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Vermont's pinball wizards on why this throwback game is picking up in popularity

A man in a red shirt leans over a pinball machine in a dark room full of pinball machines.
Eric Ford
Vermont Public
Vermont state pinball champ Eric Marz plays a round at the Pinball Co-Op in South Burlington.

When was the last time you played a game of pinball? Maybe it was on a machine in a friend’s basement when you were a kid. Or maybe you’re a competitive player who regularly visits a pinball arcade. Perhaps you've never played at all.

Vermont's pinball scene — though comparatively small — is growing, according to a cohort of its most devoted members. There are now three dedicated pinball arcades in the state: the Pinball Co-Op in South Burlington, Pastime Pinball in Manchester, and Gravitate in Brattleboro. Many local bars have machines as well.

Greg Bemis teaches his students about pinball in his game history class at Champlain College. During a conversation about the state's pinball scene on Vermont Edition, Bemis said he's noticed more and more of his students voicing an interest in pinball's many tactile, analog elements.

"Once I start talking with them about the depth of pinball, and how these games go deep — there's a lot you can learn, there's a lot that the games reveal about themselves the more you play — a little light goes on in their heads," he said.

Three people stand in a pinball arcade and look at a pinball cabinet decorated with the stars and stripes.
Eric Ford
Vermont Public
Mikaela Lefrak (right) looked on as Eric Marz and Emily May installed a pinball game that May lent to the Pinball Co-Op in South Burlington.

Like Bemis, Mike Havens also enjoys teaching a new generation about pinball. He's a math teacher at Burlington High School, as well as the owner of the Pinball Co-Op in South Burlington. The two-room establishment hosts weekly open play nights, machine repair sessions and occasional tournaments.

"A lot of people, when they hear pinball, they think of it as this simple thing, and maybe even outdated," Havens said. "They don't know that there are competitions associated with it, and there's many different ways that you can enjoy pinball."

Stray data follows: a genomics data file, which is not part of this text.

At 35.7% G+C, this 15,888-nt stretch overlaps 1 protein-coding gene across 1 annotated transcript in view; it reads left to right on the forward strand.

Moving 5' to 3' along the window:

Havens loves the social aspect of the Co-Op and the friends he's made through the state's pinball community. "If you see a game," he said, "hit the start button, give it a shot, and see for yourself."

Emily May of Cornwall plays at the Pinball Co-Op nearly every week. For a time, she was ranked in the top 10 women players globally. She is now part of an effort to make pinball more inclusive. She noted that about 90% of players who compete in tournaments identify as men.

A woman in a gray shirt, jeans and a yellow baseball cap stands in front of a pinball game called Dr. Dude.
Eric Ford
Vermont Public
Emily May, a competitive pinball player from Cornwall, stands in front of her favorite game, Dr. Dude and His Excellent Ray.

"There have been places that I've played [outside of Vermont] where it's uncomfortable to be a woman player, just because of the nature of being in a male-dominated space where most people are drinking," May said. "But here, the Pinball Co-Op is one of the best places that I found for being a woman player. It is a very friendly, casual space."

May works with the local chapter of Bells and Chimes, which organizes women's pinball events and tries to create a safe space for women, trans and nonbinary players. "It's been really great here," she says of the statewide scene.

Neither Beth nor Marty Friedman consider themselves serious players, even though they own Pastime Pinball, a Manchester arcade and pinball museum with games dating back to 1947. Their oldest game, Humpty Dumpty, was the first game to have automated flippers.

"I hope that people will not think that pinball is beneath them," Beth Friedman said. "Pinball is for everybody."

Broadcast at noon Thursday, August 10, 2023; rebroadcast at 7 p.m.

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Mikaela Lefrak is the host and senior producer of Vermont Edition. Her stories have aired nationally on Morning Edition, All Things Considered, Weekend Edition, Marketplace, The World and Here & Now. A seasoned local reporter, Mikaela has won two regional Edward R. Murrow awards and a Public Media Journalists Association award for her work.
As Director of Content Partnership, Eric works with individuals and organizations to make connections leading to more Vermont stories. As Producer of the Made Here series, Eric partners with filmmakers from New England and Quebec to broadcast and stream local films. Find more info here: